WASHINGTON -- The Treasury Department imposed sanctions Thursday on members and affiliates of Iran’s Islamic Revolutionary Guard Corps that it says have engaged in plots to kill former national security adviser John Bolton, other former U.S. government official and anti-Tehran activists around the world.
The designations by Treasury’s Office of Foreign Assets Control, or OFAC, did not mention any of the former U.S. officials by name, saying only that those designated "have participated in a series of terrorist plots including assassination plots targeting former United States government officials, dual U.S. and Iranian nationals, and Iranian dissidents."
But one of the Iranians sanctioned Thursday, Revolutionary Guard official Shahram Poursafi, was charged by the Justice Department last August with attempting to orchestrate a murder-for-hire plot against Bolton beginning in early November 2021.
A former senior U.S. official told USA TODAY on Thursday that other former Trump-era officials cited by Treasury as being targeted by Iran likely include former Secretary of State Mike Pompeo, former Defense Secretary Mark Esper and Brian Hook, the former U.S. Special Representative for Iran.
The former official, who spoke on the condition of anonymity to discuss the ongoing security threats, said he has been briefed by federal authorities about ongoing Iranian efforts to target and assassinate those Trump administration leaders because it believes they were responsible for the 2020 U.S. military strike in Baghdad that killed Gen. Qasem Soleimani, the commander of the Revolutionary Guard’s elite Quds Force.
General Kenneth McKenzie, Jr., the commander of U.S. Central Command from 2019 to 2022, is also being targeted by Iran for his suspected role in the Soleimani strike, the former U.S. official said, citing confidential U.S. security briefings he has received on the threat.
"Imminent and sinister attacks" on Americans
Then-President Donald Trump said in January 2020 that he ordered the military strike on Soleimani because he was plotting "imminent and sinister attacks" on American diplomats and military personnel. Afterward, Iran’s religious leaders publicly vowed to retaliate at a time and place of their choosing.
“The United States remains focused on disrupting plots by the IRGC and its Qods Force, both of which have engaged in numerous attempts and other acts of violence and intimidation against those they deem enemies of the Iranian regime,” said Brian Nelson, Treasury’s undersecretary for Terrorism and Financial Intelligence, in a statement about the new sanctions.
Bolton hailed the Treasury sanctions on Thursday but said nothing will stop Iran or the IRGC from continuing to try to assassinate the political leaders of its adversaries until the religious establishment in Tehran is replaced.
“I think the ayatollahs have demonstrated that by the way they treat their own people, not to mention their pursuing nuclear weapons and supporting terrorism around the world,” Bolton told USA TODAY. "So the U.S. is only going to be safe when that regime falls.”
Bolton said he is under 24 hours a day, seven days a week Secret Service protection because of the ongoing threat.
A call to Iran’s mission at the United Nations seeking comment was not returned.
Iran carrying out "more bold and aggressive plots"
Matthew Levitt, a former FBI and Treasury official counterterrorism official, said that Iran has engaged in such activities around the world for over 40 years, but that "the pace of such operations has increased significantly. So too has Iran's willingness to carry more bold and aggressive plots, including targeting American citizens and officials here in the United States."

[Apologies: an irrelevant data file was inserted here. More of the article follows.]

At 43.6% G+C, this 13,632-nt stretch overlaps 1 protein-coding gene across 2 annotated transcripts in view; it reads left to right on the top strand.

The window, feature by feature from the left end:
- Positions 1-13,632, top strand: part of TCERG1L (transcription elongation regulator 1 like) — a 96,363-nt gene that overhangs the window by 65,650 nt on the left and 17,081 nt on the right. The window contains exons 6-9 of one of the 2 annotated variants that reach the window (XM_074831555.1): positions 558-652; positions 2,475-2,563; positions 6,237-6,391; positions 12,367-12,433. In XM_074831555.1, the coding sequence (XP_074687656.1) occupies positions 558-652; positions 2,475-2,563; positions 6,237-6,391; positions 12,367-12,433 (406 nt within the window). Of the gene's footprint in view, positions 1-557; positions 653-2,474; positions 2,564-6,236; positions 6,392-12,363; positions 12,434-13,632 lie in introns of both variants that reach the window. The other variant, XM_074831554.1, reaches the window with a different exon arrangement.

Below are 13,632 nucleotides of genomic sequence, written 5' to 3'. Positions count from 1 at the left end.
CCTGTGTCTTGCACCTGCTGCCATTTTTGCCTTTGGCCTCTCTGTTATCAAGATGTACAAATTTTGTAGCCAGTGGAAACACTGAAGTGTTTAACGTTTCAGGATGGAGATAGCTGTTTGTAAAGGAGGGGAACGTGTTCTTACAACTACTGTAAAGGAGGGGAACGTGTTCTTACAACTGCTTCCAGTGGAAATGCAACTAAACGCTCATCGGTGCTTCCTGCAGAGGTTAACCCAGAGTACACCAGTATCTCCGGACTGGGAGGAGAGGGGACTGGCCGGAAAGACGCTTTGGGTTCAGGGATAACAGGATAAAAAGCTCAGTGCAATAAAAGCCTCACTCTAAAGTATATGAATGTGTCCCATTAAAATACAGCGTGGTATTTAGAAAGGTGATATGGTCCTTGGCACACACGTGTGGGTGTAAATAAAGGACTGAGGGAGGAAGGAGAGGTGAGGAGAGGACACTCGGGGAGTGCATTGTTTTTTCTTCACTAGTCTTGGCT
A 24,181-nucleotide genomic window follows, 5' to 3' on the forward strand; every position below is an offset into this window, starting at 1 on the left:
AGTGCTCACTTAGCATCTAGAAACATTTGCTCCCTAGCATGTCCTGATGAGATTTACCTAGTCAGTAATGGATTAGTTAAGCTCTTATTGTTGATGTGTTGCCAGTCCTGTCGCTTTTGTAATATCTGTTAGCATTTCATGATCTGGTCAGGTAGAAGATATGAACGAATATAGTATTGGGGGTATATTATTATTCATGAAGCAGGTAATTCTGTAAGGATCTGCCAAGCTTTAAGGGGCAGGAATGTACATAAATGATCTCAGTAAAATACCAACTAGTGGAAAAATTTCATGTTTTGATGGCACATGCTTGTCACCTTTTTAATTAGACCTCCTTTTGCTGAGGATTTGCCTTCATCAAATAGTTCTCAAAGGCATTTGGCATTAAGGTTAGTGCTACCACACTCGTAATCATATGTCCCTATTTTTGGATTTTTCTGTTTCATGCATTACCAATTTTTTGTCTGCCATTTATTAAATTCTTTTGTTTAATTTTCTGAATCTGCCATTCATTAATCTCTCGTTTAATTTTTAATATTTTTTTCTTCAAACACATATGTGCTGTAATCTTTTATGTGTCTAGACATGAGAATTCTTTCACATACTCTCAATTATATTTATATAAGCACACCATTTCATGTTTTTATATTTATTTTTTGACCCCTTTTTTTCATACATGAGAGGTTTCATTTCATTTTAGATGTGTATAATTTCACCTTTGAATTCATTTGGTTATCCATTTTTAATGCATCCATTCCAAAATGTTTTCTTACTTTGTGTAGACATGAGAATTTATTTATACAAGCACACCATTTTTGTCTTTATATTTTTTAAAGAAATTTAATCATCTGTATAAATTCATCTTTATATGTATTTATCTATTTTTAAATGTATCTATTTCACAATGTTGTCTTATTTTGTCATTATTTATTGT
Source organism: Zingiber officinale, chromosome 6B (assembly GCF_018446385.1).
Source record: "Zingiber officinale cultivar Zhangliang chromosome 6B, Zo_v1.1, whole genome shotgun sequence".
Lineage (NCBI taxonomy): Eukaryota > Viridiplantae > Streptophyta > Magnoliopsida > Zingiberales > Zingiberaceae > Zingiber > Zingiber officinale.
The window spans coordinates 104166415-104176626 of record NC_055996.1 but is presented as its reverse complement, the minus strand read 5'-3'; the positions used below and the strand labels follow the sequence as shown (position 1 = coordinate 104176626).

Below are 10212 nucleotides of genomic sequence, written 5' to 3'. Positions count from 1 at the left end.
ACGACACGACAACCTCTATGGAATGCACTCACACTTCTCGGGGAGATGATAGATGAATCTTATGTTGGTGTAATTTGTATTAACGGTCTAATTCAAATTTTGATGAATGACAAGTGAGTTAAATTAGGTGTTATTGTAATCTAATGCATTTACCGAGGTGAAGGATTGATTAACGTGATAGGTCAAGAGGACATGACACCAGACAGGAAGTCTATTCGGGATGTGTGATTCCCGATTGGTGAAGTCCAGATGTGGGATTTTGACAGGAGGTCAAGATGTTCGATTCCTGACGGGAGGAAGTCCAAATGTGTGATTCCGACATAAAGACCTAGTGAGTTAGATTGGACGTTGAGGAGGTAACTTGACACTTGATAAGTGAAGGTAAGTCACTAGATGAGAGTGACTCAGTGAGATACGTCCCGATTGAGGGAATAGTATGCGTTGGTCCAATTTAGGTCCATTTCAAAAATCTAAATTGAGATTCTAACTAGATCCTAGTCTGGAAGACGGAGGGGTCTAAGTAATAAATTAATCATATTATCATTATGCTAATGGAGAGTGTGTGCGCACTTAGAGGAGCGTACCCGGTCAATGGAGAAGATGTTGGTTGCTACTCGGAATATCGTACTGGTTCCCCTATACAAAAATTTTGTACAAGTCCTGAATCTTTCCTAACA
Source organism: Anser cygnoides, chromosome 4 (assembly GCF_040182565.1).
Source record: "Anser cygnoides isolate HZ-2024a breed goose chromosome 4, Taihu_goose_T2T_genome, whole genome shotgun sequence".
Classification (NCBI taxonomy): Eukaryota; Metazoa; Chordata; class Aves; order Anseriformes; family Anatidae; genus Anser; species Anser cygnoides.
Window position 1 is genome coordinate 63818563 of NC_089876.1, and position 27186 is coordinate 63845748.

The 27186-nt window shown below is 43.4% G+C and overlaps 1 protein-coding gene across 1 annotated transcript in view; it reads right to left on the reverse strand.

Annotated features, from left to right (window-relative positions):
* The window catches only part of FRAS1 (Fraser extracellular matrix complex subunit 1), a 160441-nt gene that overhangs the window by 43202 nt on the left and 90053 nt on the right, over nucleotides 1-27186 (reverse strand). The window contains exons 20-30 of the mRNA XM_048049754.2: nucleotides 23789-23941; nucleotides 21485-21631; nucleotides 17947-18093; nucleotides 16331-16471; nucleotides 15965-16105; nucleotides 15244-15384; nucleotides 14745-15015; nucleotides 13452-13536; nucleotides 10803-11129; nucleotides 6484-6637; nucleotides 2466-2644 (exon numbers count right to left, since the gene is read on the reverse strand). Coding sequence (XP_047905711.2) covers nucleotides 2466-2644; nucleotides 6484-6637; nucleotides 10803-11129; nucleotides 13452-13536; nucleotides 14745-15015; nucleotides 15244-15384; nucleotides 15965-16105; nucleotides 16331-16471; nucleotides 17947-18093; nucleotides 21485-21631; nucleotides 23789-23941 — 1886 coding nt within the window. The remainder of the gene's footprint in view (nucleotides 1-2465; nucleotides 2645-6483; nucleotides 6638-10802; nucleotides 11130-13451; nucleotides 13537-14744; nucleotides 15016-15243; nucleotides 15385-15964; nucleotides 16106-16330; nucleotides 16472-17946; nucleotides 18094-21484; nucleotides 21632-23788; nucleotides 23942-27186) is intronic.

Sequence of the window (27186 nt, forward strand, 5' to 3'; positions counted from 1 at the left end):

"Coming on the heels of the indictment of Shahram Poursafi, this is another piece of public messaging to expose the activities of the IRGC and its operatives around the world," said Levitt, who has created a database of Iranian external operations at the Washington Institute for Near East Policy.
Quds Force members among those sanctioned
Quds Force official Mohammad Reza Ansari was sanctioned Thursday, Treasury said, for supporting the unit’s covert operations abroad, including planning and conducting intelligence and lethal operations against Iranian dissidents and other non-Iranian nationals in the United States, the Middle East, Europe, and Africa.
Ansari, in league with Poursafi, planned and attempted to assassinate two former U.S. government officials, Treasury said.
When charging him last year, federal prosecutors said Poursafi tried to pay someone in the U.S. $300,000 to kill Bolton, without realizing that his U.S. contact was actually an informant for the U.S. government.
Others sanctioned on Thursday included three people based in Iran and Turkey, a firm linked to the Quds Force and two senior officials of Iran’s Intelligence Organization, the Treasury Department said.
Besides Bolton, it said the targets included other unnamed former U.S. officials, Iranian dissidents abroad and journalists.
The sanctions imposed Thursday were authorized under Executive Order (E.O.) 13224, a counterterrorism sanctions authority, as part of the Treasury Department’s ongoing effort to hold Iran accountable for external terrorist plots.
Previous designations include senior officials involved in a 2011 plot to assassinate the Saudi Arabian Ambassador to the United States, individuals involved in planning and executing operations in the Middle East and the United States in 2020, and Iranian intelligence operatives targeting U.S. citizens and dissidents in 2021.
As a result of the sanctions, all property of the designated individuals and entities within the U.S. or in the control of U.S. persons, must be blocked and reported to OFAC. Engaging in certain transactions with them also carries the risk of secondary sanctions, Treasury said.
This article originally appeared on USA TODAY: Treasury blacklists Iranians for alleged US assassination plots